Occupational therapists help reduce pressure on hospital this winter

Occupational therapists (OTs) based in Bradford Royal Infirmary’s A&E department have started a quiet revolution in how patients are assessed at the hospital’s front door.

The team of OTs in A&E is developing a well-earned reputation for cutting unnecessary admissions and discharge delays by providing rapid assessments of a patient’s care needs.

The OTs are on hand in the department to deal on-the-spot with referrals from medical and nursing colleagues and support those patients to return home safely and manage daily activities independently or with the support required.

And they always encourage home first, as most often it is the place where a patient will recover quickest, in their own environment.

Bradford Teaching Hospitals NHS Foundation Trust, which runs Bradford Royal Infirmary, set the team up a few years ago, but over the last year it has expanded its role to include assessing a patient’s mobility and issuing walking aids. It’s also focusing more on preventing readmissions by signposting patients to important community and voluntary services.

The team works closely with an extensive range of community teams such as the Virtual Ward, Rapid Response and the Carers Resources Discharge Support Team to access rapid, expert and practical help so people can be discharged and have follow-up assessments at home – all geared to supporting their ability to continue to take part in daily occupations and activities.

Naz Rehman, Occupational Therapist in the A&E team, said: “We typically see patients who come into A&E having fallen, have a urinary infection, or a functional problem due to injury or illness which affects their ability to look after themselves at home.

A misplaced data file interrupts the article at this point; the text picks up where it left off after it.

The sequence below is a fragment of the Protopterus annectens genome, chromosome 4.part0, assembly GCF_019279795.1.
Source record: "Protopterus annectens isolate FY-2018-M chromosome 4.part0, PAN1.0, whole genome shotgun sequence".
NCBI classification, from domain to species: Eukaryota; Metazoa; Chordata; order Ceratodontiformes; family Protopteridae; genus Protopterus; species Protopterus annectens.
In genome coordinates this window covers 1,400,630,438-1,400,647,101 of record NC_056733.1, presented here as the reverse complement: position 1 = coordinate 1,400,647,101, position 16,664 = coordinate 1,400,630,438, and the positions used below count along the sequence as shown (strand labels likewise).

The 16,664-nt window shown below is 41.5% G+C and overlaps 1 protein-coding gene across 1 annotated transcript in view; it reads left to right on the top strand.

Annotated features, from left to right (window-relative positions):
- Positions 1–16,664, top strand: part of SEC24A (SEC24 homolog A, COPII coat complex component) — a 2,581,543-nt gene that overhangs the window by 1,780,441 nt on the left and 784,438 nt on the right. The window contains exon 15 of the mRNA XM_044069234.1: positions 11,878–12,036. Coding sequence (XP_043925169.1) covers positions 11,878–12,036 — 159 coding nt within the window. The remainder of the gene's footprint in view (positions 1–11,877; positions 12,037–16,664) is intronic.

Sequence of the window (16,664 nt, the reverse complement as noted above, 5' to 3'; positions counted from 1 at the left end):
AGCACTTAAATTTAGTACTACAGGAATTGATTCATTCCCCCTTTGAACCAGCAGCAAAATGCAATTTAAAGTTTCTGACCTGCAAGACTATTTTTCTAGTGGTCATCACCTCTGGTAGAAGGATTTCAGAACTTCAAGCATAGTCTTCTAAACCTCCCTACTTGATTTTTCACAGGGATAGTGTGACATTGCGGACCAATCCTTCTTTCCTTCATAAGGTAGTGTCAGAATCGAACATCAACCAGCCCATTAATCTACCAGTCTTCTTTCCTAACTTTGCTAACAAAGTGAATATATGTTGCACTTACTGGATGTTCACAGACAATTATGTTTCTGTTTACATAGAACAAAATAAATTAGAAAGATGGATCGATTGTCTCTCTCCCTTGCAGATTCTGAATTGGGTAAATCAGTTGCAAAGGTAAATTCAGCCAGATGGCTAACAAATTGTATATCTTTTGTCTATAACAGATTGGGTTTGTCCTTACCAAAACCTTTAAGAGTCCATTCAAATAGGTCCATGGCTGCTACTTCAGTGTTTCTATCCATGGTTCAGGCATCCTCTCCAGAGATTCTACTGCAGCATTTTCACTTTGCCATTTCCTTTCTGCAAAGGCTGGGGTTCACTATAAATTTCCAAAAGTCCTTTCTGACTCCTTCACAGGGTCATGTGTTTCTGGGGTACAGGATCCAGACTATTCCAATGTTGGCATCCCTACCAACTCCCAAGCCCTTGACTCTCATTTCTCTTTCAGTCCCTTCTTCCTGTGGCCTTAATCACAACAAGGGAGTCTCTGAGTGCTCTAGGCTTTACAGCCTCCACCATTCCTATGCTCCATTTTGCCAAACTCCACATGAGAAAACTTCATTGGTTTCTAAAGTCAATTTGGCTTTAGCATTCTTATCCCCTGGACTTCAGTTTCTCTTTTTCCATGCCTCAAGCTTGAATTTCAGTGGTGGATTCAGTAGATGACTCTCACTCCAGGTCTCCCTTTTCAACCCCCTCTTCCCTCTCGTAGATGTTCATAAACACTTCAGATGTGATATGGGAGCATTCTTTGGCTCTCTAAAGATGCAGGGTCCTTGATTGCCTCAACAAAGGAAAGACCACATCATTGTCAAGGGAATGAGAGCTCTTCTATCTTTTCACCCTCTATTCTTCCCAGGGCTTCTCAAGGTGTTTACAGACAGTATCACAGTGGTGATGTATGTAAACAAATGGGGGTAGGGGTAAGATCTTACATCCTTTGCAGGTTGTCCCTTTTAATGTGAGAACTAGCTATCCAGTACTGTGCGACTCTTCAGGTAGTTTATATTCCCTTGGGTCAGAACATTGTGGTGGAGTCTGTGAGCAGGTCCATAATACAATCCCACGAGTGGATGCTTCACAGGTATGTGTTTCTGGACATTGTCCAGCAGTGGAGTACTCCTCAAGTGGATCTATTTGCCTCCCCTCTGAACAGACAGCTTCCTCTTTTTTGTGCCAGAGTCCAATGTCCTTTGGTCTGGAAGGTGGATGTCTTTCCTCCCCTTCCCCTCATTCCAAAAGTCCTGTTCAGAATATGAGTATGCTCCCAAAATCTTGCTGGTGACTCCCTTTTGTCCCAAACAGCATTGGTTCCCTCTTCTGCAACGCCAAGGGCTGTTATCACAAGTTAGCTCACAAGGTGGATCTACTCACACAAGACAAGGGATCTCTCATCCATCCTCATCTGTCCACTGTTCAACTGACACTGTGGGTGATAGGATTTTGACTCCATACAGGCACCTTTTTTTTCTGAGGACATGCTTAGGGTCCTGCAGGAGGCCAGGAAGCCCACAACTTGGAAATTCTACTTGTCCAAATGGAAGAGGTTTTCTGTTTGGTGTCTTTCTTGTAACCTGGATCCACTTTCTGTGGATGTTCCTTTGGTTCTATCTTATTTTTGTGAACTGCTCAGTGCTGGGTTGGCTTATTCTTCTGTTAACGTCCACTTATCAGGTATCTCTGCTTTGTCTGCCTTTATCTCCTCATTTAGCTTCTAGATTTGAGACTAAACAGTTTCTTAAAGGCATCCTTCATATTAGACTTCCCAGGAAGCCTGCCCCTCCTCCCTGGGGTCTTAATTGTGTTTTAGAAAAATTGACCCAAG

“As soon as they’re referred to us we can start doing a full assessment including falls screening, looking at their home environment and what’s in place to support them to go home once they’re medically fit.

“Everything is so hectic in A&E and staff really care about their patients and want to make sure they are absolutely OK to go home, which has often meant elderly people are admitted when they don’t need to be.

“The difference our team makes is that we’re experts in assessing someone’s ability to function at home and get all the wrap-around support that they need. A patient may appear really frail and vulnerable but we can assess their home environment, check with social care what help they have in place, and more often than not they are perfectly OK to leave.

“And the most important thing we do is ask the patient what they want and listen and act on any concerns they have about going home. That way, we can help prevent further falls or illnesses – such as ones caused by dehydration or poor diet, which may lead them back to hospital.”

The team provides a seven-day service and sees an average of five new patients a day and follows up a number of overnight cases to make sure all those people have been assessed properly and are now in the right place with the right support.

Key achievements for the team include: the referral rate to the community falls team has almost trebled since the OT team started the falls screening tool last year; patients have improved outcomes; there have been reduced hospital readmissions and reduced delayed transfers as patients are followed-up on the ward.

Pictured from left: Naz Rehman, Charlotte Walker and Samaira Ali